Steve Thomson; Former Firefighter, Fenton Township, 9/11 Rescue & Recovery Volunteer.
When I saw the images of the Twin Towers collapsing on 9/11, I thought that with my building-collapse and enclosed-space training as a firefighter, I could help those who would be working on rescue and recovery. So, I hugged my family goodbye and headed for New York City that night.?
I made the trip alone, driving through the night. The closer I got to my destination, the more nervous I became. When I crossed the George Washington Bridge, I began to see heavily-armed checkpoints – they waved me through, welcomed me and helped unload my supplies. I was assigned to a team and we worked 18-hour days digging through piles of rubble in hopes of rescuing victims.
While executing their job duties, most first responders will set aside their emotions. It is in the aftermath of an event that we often start to allow ourselves to process everything, and it starts to slowly change your thinking. In the first few years after, I had quite a few dreams and nightmares of the event, but they have dissipated with time. I have become more cautious and aware of my surroundings and how I live my life.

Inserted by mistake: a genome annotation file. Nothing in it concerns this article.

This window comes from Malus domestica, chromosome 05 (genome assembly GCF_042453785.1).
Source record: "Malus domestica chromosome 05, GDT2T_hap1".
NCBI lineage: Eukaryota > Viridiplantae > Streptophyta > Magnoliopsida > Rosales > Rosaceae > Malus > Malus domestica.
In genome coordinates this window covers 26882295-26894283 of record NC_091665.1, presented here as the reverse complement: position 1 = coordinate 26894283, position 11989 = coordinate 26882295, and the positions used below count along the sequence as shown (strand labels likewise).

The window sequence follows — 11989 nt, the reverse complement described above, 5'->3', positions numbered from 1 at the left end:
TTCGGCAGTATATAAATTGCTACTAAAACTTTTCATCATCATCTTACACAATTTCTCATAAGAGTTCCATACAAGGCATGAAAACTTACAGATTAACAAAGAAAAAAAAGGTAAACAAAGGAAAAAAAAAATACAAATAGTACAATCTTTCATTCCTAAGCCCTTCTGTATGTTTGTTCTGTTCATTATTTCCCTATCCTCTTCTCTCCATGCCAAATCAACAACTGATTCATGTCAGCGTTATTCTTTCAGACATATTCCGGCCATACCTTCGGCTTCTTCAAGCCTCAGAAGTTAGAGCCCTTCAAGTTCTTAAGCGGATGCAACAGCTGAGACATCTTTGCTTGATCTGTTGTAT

Twenty years later, I can still smell the odor that I would describe as a mixture of diesel fuel and death. I can still visualize the smoke that surrounded us as we hoped we would be able to rescue at least one person from the rubble. The experience was life-changing for me in many ways; but I am grateful to have had the opportunity to be part of the rescue effort for an event that no American will ever forget.